Progress NOT Perfection

Lately, I feel like I’ve been struggling to find the right balance between maintaining my physique and improving it. By improving, I mean making lean muscle gains. The goal is to do this slowly, so I allow my body to adjust to the changes in my diet and put on a minimal amount of fat. But as a female, I feel like I’m even more susceptible to having a negative body image and focusing on the numbers on the scale, which can hinder you.

Do I feel like the number on the scale is a true representation of what a healthy or ideal weight is or should be? Absolutely NOT! But, when used as a guideline to help keep track of goals and give you a basis to go by, I think it’s a good asset. With that being said, the scale can also hold you back when trying to make gains and you’re focusing on that number going up, as I am doing now.

Last week, I asked people what they thought weighed more: muscle or fat. Do you know what most people said? Muscle Well, folks, a pound is a pound no matter what it’s made up of! No changing that. Muscle is more dense than fat and therefore takes up less space. So, it is possible to be smaller in size and weigh more than someone with a higher body fat or one that is out of shape.

It’s definitely nerve-racking to see the scale go up, even when you know that’s ultimately the goal; to see definition fade away can also mess with your head. There’s definitely trial and error involved in finding what works best for your body. Even people with professional trainers and coaches experience setbacks. I’ve learned my body reacts better to higher (healthy) fats rather than higher carbs. You can’t do both. Lame! Right?! ;)

I’ve been doing high carbs for a while now and today was my first day back carb cycling. Today was hard, not gonna lie. So when most people fuel their bodies with carbs, I strategically plan out my 6 meals for the day with higher fats, at specific times. Three days out of the week I eliminate carbs, not including those from veggies, and bump up my fats; healthy fats, of course. Then, I gradually work carbs back in. Day 4 & 5 low carbs, oats at breakfast only. Day 6, moderate carbs, usually Meals 1 and 3. Then Day 7, high carbs, usually maxing out at 200g. My high carb day is always on leg day because I want to maximize that high carbohydrate intake. I also usually have my cheat meal on this day, as well.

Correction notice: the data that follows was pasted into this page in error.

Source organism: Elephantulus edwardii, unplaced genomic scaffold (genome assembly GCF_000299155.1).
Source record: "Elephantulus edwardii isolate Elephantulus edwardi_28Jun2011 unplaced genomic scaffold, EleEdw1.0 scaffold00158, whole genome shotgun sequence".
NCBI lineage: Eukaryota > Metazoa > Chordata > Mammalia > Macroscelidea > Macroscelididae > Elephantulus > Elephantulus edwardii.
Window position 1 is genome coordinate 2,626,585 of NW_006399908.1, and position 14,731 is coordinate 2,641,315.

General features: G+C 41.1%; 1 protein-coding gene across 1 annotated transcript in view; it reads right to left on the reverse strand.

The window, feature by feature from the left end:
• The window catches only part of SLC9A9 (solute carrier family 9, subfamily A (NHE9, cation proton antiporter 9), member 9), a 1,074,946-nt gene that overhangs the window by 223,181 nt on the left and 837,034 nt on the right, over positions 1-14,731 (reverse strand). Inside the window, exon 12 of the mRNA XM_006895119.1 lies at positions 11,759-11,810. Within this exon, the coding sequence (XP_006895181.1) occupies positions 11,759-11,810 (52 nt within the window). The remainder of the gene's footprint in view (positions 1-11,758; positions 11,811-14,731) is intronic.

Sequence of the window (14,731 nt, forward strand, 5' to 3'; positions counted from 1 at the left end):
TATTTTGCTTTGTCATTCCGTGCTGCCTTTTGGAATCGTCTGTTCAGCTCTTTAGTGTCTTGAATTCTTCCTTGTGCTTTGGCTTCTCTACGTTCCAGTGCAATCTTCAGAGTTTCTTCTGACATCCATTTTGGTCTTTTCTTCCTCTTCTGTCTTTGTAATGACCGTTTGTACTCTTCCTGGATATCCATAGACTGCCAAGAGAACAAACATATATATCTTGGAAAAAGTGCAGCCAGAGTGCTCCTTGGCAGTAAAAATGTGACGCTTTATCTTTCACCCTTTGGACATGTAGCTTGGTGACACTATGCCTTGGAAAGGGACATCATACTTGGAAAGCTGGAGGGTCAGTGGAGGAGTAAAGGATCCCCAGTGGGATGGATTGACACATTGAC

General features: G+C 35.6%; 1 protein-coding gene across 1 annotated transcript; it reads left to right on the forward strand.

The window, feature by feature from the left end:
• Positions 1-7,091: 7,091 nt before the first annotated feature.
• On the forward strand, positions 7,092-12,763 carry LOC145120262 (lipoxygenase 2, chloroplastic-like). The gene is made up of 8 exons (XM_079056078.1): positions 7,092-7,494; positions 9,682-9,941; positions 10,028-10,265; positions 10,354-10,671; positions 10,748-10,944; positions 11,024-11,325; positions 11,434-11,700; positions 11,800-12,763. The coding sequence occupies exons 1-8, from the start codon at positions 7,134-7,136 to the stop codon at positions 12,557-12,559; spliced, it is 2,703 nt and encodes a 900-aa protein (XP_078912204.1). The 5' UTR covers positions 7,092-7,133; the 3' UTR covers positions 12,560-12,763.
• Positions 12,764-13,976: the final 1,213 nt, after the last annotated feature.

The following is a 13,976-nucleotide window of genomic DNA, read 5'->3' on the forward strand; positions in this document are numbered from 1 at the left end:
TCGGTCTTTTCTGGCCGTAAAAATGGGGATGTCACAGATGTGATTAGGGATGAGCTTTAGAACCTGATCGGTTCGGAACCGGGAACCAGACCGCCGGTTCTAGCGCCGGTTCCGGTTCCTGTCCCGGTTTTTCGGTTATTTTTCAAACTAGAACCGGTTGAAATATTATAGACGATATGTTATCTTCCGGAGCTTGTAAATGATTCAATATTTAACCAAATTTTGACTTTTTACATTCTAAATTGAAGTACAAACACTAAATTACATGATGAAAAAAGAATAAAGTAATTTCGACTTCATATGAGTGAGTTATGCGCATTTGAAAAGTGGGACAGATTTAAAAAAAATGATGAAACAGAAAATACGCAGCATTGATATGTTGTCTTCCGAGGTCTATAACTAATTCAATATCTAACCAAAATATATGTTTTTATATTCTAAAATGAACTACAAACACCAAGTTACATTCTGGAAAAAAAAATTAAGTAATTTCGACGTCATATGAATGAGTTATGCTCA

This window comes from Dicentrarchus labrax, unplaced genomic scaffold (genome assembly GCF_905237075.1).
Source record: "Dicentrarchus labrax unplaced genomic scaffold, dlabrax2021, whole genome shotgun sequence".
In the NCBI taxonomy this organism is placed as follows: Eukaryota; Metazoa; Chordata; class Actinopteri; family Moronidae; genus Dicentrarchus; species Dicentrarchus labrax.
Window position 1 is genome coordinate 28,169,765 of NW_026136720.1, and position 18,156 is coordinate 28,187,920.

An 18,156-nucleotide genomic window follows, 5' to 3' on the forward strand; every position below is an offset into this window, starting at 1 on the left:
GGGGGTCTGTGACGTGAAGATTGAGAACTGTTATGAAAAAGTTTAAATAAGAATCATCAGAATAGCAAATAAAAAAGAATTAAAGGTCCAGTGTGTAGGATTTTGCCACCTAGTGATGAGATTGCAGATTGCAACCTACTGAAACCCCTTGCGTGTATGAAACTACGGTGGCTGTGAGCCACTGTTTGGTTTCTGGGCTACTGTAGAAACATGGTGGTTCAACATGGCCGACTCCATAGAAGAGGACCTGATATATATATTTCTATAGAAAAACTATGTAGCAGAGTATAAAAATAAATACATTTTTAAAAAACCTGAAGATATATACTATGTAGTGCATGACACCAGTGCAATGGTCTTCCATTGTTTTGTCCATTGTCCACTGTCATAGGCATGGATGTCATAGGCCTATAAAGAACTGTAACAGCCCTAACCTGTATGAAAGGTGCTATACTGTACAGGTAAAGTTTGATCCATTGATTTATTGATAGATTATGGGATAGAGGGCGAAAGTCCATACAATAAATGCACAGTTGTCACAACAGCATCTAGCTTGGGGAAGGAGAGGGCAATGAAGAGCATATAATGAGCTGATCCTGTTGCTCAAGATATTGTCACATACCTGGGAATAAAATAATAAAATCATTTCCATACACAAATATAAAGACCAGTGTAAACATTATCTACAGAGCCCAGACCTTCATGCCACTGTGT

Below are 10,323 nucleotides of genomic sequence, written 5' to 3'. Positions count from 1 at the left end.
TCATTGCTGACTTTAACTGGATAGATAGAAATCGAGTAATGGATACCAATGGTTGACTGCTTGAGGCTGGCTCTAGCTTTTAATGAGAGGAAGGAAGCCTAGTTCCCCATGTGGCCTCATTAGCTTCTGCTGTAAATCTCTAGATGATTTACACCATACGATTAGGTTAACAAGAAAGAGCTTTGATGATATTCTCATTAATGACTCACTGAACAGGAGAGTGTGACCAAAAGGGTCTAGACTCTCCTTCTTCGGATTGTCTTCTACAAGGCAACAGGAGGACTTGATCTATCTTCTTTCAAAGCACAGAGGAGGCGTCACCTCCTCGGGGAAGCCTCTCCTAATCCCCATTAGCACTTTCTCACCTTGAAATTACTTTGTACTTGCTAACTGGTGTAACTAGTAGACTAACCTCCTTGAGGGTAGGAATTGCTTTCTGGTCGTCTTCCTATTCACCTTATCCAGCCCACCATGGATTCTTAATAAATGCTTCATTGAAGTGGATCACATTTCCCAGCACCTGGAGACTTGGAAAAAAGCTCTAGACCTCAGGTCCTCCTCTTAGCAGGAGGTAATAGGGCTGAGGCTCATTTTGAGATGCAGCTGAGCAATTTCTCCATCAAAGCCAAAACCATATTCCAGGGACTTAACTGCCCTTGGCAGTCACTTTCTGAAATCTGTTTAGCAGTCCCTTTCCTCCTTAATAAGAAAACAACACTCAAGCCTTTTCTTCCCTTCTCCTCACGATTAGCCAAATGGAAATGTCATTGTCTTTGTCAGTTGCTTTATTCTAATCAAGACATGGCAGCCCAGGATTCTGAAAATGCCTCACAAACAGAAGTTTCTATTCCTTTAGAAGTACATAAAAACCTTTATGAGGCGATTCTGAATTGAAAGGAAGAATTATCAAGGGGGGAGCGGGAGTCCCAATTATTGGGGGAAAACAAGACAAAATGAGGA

This is what I’ve found works best for me… everyone is different.I don’t feel weaker on my no carb days. Cranky, yes! But as long as I’m constantly fueling my body and providing my muscles with healthy fats, my results are on point and always look & feel better than ever! Most people use carb cycling for cutting, as it’s an awesome way to do it. But I still keep my calories high and only do this for about 8 weeks at a time and I love the results when I do!

So, from here on out, I’m gonna focus hard and make a conscious effort to remember, progress not perfection. And don’t pay (too much)attention to the scale. To hold myself accountable for my own success and remember- I’m the only person holding myself back from the results I want.

This is your body and your fitness journey… do it for you and nobody else!

Eat.Lift.Laugh.Love

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2 thoughts on “Progress NOT Perfection

  1. Ditch the scale! I did and I’ve never been happier. And I’m leaner then I have ever been, because it’s not a numbers game anymore, “Oh I weigh my goal weight so I can eat as much as I want!” became a bad cycle for me. So now I focus on feeling my best and getting stronger. Strong is the new skinny! Who cares about a number! You are radiant. : )

    • You’re right, Ashley! It’s so hard to ditch that mindset but I’m slowly accepting it. (Old dog-new tricks.) I love how I LOOK and FEEL and love being strong and having muscles. Thank you for the motivation!

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